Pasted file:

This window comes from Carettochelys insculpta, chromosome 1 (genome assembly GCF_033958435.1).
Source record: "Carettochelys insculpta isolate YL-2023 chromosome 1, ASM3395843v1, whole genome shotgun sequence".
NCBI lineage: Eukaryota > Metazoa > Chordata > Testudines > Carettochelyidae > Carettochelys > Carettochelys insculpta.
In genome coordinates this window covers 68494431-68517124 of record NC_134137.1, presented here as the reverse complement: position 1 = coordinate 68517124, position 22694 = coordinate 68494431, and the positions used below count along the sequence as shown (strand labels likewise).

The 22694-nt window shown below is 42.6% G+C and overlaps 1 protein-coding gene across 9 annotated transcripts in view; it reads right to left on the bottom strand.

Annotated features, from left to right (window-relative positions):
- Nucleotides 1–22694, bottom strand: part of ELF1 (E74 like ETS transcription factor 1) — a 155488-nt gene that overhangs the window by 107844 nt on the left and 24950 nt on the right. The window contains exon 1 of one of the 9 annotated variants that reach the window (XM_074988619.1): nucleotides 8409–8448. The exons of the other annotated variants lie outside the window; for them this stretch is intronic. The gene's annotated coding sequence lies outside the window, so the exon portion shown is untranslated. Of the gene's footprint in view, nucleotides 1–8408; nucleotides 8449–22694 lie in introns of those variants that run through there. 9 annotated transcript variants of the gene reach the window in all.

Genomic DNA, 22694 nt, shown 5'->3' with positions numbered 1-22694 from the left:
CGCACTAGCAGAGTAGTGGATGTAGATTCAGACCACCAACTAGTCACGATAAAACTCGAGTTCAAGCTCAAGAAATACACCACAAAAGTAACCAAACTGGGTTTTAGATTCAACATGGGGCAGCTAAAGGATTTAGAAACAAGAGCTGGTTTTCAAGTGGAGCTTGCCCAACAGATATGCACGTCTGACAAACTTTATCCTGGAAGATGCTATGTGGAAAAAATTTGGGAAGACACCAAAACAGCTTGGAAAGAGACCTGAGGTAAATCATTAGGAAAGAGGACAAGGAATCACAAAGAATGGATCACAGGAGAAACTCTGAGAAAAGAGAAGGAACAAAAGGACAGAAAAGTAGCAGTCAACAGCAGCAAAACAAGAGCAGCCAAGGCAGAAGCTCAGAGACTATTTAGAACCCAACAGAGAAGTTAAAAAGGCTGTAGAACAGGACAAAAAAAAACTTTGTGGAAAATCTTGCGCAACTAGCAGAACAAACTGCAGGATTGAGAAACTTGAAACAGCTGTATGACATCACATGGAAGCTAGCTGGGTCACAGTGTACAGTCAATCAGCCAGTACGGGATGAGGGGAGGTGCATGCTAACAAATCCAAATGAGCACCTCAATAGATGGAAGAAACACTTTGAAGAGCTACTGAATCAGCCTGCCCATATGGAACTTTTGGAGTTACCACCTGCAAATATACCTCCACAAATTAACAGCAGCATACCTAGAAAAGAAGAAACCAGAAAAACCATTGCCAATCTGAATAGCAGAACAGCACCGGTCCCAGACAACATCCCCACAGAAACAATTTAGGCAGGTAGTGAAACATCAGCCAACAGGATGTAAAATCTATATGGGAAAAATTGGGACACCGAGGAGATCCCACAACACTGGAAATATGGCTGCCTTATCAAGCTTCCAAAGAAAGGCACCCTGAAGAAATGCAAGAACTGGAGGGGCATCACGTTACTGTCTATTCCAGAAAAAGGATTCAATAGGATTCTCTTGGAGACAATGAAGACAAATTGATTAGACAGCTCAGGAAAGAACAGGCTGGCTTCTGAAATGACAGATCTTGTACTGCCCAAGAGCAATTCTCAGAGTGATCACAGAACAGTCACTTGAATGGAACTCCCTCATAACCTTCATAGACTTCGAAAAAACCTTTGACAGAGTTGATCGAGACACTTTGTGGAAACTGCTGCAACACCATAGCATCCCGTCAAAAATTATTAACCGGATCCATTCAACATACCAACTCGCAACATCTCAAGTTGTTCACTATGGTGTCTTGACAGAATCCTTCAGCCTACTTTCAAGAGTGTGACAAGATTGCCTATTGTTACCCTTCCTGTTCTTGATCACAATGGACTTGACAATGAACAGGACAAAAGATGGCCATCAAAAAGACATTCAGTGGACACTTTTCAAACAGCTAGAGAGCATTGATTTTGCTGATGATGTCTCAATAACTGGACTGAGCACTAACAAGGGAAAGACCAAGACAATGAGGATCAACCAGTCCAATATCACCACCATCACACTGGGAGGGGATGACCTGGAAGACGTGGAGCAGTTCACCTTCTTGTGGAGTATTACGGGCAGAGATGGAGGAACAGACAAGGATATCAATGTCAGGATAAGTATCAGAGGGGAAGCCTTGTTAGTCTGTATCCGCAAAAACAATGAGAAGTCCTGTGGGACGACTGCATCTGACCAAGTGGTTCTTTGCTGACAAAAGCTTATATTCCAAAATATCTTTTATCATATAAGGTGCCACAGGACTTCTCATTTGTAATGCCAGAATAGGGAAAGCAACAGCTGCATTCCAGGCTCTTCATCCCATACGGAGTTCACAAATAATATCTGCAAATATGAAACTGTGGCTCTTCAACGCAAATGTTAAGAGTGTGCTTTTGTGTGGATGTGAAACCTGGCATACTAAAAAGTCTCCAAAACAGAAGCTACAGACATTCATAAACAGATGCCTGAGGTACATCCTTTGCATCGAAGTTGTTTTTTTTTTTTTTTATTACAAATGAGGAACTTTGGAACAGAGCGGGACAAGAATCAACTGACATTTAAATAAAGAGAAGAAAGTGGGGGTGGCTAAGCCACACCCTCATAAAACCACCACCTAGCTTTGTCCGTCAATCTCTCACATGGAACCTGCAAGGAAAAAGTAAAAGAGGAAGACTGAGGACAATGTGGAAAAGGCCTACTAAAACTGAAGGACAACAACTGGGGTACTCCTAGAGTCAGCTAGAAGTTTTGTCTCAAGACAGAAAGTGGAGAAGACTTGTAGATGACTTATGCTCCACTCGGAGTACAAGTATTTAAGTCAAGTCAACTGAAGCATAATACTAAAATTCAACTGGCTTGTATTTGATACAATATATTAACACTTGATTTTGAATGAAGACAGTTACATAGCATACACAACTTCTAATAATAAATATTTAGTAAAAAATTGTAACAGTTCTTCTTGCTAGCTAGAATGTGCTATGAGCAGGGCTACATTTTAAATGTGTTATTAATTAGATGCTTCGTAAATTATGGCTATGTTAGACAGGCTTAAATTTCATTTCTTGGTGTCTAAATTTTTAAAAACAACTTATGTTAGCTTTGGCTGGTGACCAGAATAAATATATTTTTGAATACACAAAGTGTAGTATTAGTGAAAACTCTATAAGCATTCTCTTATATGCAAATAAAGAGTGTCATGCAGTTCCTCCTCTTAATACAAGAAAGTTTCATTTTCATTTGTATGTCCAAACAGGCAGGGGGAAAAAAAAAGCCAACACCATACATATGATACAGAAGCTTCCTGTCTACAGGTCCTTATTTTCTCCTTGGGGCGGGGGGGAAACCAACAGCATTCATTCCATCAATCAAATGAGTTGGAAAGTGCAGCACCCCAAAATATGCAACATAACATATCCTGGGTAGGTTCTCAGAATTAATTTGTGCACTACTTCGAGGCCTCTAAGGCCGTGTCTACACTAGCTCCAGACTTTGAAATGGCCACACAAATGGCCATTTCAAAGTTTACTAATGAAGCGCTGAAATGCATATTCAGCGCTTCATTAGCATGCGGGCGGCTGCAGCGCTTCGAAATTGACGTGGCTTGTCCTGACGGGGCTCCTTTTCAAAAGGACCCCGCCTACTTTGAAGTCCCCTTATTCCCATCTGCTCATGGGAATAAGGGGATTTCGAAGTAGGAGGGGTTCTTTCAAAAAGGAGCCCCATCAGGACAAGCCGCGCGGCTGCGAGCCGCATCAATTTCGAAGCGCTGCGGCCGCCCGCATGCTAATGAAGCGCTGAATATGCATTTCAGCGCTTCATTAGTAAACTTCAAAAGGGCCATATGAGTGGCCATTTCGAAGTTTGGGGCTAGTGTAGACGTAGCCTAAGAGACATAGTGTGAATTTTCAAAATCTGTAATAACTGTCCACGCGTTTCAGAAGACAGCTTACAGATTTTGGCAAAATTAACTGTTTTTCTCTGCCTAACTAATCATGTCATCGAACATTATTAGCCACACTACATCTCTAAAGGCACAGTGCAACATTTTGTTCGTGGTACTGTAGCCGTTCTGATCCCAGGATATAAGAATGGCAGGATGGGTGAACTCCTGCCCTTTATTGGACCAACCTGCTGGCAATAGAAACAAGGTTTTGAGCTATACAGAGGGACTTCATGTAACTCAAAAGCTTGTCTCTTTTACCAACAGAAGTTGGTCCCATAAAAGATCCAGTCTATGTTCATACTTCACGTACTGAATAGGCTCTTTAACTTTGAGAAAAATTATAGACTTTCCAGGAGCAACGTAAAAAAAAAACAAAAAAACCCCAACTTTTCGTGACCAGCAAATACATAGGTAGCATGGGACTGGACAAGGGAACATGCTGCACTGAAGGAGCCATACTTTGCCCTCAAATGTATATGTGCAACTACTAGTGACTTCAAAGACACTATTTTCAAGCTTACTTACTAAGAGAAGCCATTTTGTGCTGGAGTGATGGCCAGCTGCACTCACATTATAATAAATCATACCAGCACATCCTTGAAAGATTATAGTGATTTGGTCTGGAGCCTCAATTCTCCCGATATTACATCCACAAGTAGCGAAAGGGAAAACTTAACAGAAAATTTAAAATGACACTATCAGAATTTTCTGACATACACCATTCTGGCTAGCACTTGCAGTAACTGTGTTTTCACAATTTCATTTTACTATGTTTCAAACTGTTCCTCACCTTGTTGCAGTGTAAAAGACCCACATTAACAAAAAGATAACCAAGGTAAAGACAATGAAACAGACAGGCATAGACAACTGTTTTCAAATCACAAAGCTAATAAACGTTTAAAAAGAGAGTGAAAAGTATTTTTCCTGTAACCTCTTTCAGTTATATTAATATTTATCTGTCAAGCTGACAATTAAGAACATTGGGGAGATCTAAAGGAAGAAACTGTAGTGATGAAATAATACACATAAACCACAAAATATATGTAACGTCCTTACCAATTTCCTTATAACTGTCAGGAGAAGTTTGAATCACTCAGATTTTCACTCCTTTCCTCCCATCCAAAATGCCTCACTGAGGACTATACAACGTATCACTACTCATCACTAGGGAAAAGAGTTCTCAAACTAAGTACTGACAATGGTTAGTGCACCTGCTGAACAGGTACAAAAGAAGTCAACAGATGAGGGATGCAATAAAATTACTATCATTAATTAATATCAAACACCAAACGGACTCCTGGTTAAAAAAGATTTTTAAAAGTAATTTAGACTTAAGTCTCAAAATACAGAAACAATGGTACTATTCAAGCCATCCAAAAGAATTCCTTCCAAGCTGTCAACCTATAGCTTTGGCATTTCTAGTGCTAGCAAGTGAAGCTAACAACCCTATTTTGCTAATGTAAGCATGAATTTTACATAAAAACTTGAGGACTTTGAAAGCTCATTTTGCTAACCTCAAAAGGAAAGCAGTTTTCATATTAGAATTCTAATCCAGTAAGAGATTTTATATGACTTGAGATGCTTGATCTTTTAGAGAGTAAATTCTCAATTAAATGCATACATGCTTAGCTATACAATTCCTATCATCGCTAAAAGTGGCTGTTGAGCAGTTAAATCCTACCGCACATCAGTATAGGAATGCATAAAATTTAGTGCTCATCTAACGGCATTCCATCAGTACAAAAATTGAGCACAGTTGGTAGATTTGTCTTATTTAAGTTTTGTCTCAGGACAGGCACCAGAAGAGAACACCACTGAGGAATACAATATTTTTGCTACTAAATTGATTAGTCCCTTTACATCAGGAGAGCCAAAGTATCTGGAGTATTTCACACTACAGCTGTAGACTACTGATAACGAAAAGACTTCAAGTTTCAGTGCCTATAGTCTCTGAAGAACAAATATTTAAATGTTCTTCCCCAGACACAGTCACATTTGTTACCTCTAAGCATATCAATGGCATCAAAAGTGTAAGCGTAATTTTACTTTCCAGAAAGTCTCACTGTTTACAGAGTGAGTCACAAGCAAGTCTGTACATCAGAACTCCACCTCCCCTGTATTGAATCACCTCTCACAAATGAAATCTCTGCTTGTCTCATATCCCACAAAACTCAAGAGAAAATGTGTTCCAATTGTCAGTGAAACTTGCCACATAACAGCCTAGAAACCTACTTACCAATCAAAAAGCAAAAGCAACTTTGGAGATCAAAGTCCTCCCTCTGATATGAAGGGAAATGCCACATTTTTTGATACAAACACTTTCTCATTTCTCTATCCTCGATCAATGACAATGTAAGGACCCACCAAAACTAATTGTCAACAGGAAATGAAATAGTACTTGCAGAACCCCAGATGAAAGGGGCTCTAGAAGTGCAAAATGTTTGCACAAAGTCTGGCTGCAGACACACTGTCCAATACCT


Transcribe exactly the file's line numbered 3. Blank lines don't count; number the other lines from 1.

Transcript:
NCBI lineage: Eukaryota > Metazoa > Chordata > Testudines > Carettochelyidae > Carettochelys > Carettochelys insculpta.